Profanity Stout (7.0%)
In contrast to the stage I set above, I opened this beer while I sat in the peace and quiet of post-children bed-time. A period of the day that I affectionately refer to as "what the f@ck just happened?". I retreated to my crisp covered chair with my book and my beer. As this was the first try of this beer and with no preconceptions of influence of other reviews, I have to say that I was impressed and that I didn't read much of my book. Well, I read the same few lines over and over, but that doesn't constitute reading. It was dark, rich and smooth with perfectly balanced roasted coffee notes a velvety mouth-feel and a nice hint of hops at the end. Again, I didn't reach for the notebook or the camera, I just sank into my chair, listened to some music (Kings of Convenience if you were wondering) and savoured every sip. A luxurious beer, don't miss out!
So, if you haven't done so yet, then drive around the Sainsbury's stores within 10 miles of your house, and somewhere in-store, most likely hidden in the corner behind some Stella Artois Cidre advertising, then you will find the two beers from the Williams Brothers Brewing Co. Oh and don't bother asking the staff as they won't have a clue what you are talking about....this really is the Great British Beer Hunt!
Thanks for reading.
Saltaire Brewery Beer Festival 2011 18/09/2011
When I bought my ticket for the Saltaire Brewery Beer Festival 2011 (September 16th-17) back in July, I was feeling rather pleased with myself as I usually leave it until the last minute and miss out. When the Brewery started sending updates about the beers they were sourcing I couldn't wait for the date to come around. Just as Saltaire confirmed its lineup, CAMRA released its Good Beer Guide for 2012 with the news that Yorkshire has welcomed an impressive 16 new breweries in the past 12 months, making it the number one region for beer in terms of its choice of real ale and wealth of new and established brewing talent. You can see all the details of the CAMRA findings in the Yorkshire Post. Saltaire took full advantage of having an embarrassment of amazing beer right on its doorstep and chose a mouthwatering line-up including Yorkshire's; Magic Rock, Kirkstall, Old Spot and not forgetting Saltaire Brewery's six offerings, including Saltaire Blonde, South Island Pale and a couple of new ones in Madagascan Ale (5% Pale) and Bulldog a 4.6% Brown Ale. South Island Pale being my pick of the bunch.
Other breweries of note and of particular interest to me were Buxton and Hardknott as I have tried and continue to return to their bottled beers time and time again. And as if all that lot wasn't enough, you could also feast on beers from Marble, Liverpool Organic, Captain Cook and Dark Star to name but a few. I did also find myself drawn to the cider tent, no not for the cider, although the choice matched that of the beer, but for the Sierra Nevada Pale Ale and Kolsch. At times I had to pinch myself, as there I was in Shipley, struggling to decide what I wanted to drink next, knowing that I had my alcohol tolerance working against me.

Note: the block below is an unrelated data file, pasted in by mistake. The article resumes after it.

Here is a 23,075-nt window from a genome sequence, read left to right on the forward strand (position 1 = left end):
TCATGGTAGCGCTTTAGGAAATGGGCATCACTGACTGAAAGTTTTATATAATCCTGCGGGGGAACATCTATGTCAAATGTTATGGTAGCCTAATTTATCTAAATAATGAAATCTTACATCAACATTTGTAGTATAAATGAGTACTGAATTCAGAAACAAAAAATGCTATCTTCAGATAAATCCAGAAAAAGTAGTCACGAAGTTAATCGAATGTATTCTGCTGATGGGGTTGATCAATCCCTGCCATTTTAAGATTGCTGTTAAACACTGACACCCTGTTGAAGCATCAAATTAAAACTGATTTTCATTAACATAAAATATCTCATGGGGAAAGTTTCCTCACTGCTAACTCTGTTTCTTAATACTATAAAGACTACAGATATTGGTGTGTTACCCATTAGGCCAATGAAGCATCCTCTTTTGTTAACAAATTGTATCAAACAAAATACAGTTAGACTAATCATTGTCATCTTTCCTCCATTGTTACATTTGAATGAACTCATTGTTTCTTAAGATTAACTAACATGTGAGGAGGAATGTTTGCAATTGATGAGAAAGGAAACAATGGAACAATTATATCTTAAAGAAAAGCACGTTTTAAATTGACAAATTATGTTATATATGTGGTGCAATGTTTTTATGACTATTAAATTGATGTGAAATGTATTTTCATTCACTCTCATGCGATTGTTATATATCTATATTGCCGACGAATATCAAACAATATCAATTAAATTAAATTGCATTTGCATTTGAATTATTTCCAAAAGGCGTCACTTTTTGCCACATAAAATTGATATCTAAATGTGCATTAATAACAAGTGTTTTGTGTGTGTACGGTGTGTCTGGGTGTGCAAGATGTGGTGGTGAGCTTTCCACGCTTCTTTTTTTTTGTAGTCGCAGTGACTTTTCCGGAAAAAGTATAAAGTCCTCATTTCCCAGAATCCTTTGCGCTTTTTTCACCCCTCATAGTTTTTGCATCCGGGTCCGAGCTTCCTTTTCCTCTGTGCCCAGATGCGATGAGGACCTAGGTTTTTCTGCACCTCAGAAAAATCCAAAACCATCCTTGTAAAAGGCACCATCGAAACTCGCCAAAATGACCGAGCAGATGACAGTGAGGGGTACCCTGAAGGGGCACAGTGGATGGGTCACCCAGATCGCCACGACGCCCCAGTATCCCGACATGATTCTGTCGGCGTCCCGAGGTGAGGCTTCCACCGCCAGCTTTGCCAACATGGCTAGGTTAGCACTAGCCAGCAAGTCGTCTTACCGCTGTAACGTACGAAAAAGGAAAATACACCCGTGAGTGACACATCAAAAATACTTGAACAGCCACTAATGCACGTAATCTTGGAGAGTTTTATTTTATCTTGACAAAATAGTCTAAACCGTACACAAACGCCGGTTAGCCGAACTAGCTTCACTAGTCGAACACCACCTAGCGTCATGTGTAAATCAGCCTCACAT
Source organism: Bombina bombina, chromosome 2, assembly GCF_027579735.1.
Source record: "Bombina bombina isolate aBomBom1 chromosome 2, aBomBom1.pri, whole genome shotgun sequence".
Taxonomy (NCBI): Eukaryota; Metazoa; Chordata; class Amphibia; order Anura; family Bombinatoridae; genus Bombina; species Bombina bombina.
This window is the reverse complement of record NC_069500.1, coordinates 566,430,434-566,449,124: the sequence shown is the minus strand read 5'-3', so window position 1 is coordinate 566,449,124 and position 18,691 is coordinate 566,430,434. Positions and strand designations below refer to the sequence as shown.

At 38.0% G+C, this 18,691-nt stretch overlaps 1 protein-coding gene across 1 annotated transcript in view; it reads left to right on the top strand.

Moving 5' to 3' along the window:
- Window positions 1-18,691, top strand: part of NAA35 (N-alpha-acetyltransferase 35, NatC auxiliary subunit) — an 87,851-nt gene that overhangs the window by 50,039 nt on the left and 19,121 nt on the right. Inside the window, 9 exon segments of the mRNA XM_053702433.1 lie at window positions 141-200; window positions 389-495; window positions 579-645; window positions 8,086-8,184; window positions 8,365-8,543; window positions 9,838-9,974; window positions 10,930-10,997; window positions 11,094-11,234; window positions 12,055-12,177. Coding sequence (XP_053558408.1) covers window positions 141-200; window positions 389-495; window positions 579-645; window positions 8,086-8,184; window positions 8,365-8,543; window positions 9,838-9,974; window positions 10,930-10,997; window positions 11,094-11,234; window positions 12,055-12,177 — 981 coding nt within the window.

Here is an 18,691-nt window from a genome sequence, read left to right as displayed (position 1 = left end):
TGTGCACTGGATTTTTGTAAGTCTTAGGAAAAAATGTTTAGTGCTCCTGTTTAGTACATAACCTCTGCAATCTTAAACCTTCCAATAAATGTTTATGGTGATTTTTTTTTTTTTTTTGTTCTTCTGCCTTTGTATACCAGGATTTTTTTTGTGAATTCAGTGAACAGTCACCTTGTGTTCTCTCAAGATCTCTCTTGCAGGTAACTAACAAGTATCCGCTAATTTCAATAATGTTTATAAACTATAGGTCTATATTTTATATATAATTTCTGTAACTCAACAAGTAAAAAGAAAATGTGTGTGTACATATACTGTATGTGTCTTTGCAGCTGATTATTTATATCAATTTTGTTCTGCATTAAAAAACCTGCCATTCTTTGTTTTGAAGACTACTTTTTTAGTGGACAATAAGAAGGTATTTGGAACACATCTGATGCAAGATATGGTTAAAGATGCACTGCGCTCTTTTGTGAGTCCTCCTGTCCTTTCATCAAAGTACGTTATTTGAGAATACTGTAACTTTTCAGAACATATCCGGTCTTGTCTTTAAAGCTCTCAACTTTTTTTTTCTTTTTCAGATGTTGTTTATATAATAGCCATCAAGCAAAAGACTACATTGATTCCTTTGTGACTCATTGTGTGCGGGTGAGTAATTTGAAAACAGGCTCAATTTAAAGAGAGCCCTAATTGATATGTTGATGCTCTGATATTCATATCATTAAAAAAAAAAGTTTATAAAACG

Saltaire outdid themselves on the beer front (28 in total plus 10 craft ciders), but also on the infrastructure which has been born out of their successful monthly Beer Club. In addition to the marquee, there was also extra seating under heated parasols, which as the weatherman had predicted were much needed and most definitely appreciated - it rained a little bit (ahem!). Add to all of that the barbecued food on offer and it doesn't take a beer geek to tell you that it was a very good night indeed.
I'm not sure if there was an official vote for the beer of the festival, but I do know that it was Magic Rock Brewing Co's Curious a 3.9% Original Pale Ale and the breweries flagship beer which sold out first. For me, my favourites of the night (from the 10 that I tried) included Magic Rock's High Wire, Buxton's Axe Edge and Captain Cook's Schooner Grenville, although my pick of the festival was Marble Brewery's Utility,their 5.7% IPA. For anyone that tried it, no explanation needed here, for anyone wondering, I suggest you hunt it down and see for yourself! delicious!
Excellent work by Saltaire's team and I'm looking forward to next years festival already!
You are Mutually Oblivious III 13/09/2011
Well here it is, the third installment in an open-ended series of updates on British breweries large and small who have Twitter accounts but don't necessarily have the number of Followers they need/deserve/crave. As I can't see any rolling-of-eyes I will assume that this is a worthwhile exercise and carry on filling my boots. (See old posts You are Mutually Oblivious & You are Mutually Oblivious 2 if you have no idea what I am talking about so far).